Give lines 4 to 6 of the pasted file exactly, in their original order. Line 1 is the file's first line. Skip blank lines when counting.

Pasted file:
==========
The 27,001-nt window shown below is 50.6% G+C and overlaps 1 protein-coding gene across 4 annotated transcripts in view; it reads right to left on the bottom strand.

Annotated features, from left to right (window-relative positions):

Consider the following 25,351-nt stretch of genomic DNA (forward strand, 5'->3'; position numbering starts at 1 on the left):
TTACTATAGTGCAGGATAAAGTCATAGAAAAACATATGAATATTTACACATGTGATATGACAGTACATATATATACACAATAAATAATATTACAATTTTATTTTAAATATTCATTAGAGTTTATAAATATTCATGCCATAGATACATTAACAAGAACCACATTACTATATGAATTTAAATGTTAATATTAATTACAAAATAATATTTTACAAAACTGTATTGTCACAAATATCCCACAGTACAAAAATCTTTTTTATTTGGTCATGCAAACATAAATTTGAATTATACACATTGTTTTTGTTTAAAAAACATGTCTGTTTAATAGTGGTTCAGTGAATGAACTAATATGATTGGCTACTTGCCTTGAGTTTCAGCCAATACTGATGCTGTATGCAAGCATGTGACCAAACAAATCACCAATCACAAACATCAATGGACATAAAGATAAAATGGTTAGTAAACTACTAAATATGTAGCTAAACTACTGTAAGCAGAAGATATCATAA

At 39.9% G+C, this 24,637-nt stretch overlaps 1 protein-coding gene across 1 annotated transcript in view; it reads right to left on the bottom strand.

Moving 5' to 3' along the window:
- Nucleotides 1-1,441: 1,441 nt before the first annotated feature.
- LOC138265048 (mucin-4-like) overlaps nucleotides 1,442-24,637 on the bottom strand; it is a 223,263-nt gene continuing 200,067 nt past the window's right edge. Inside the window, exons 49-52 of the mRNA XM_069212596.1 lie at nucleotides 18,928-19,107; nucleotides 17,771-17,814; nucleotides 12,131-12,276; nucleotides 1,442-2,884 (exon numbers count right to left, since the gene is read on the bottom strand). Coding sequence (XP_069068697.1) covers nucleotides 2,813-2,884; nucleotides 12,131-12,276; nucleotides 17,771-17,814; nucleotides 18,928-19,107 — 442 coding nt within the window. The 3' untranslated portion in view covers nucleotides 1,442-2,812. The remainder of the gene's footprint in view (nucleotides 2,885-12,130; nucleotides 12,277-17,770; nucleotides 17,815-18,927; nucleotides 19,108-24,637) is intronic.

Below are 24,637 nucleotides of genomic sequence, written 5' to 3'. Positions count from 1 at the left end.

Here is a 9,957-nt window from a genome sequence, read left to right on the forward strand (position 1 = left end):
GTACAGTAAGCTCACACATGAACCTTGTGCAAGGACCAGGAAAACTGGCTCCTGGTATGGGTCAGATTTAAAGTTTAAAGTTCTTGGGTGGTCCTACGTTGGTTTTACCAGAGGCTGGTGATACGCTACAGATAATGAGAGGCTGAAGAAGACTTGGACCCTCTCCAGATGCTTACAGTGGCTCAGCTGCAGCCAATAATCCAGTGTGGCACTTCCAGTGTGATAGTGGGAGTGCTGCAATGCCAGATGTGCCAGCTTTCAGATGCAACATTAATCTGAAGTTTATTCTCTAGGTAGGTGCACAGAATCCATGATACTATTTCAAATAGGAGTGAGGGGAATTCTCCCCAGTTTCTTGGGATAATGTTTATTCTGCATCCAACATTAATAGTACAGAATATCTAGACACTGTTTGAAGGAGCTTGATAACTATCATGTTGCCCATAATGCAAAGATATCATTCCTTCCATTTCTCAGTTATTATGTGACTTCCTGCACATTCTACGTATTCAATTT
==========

TTACTATAGTGCAGGATAAAGTCATAGAAAAACATATGAATATTTACACATGTGATATGACAGTACATATATATACACAATAAATAATATTACAATTTTATTTTAAATATTCATTAGAGTTTATAAATATTCATGCCATAGATACATTAACAAGAACCACATTACTATATGAATTTAAATGTTAATATTAATTACAAAATAATATTTTACAAAACTGTATTGTCACAAATATCCCACAGTACAAAAATCTTTTTTATTTGGTCATGCAAACATAAATTTGAATTATACACATTGTTTTTGTTTAAAAAACATGTCTGTTTAATAGTGGTTCAGTGAATGAACTAATATGATTGGCTACTTGCCTTGAGTTTCAGCCAATACTGATGCTGTATGCAAGCATGTGACCAAACAAATCACCAATCACAAACATCAATGGACATAAAGATAAAATGGTTAGTAAACTACTAAATATGTAGCTAAACTACTGTAAGCAGAAGATATCATAA

At 39.9% G+C, this 24,637-nt stretch overlaps 1 protein-coding gene across 1 annotated transcript in view; it reads right to left on the bottom strand.

Moving 5' to 3' along the window: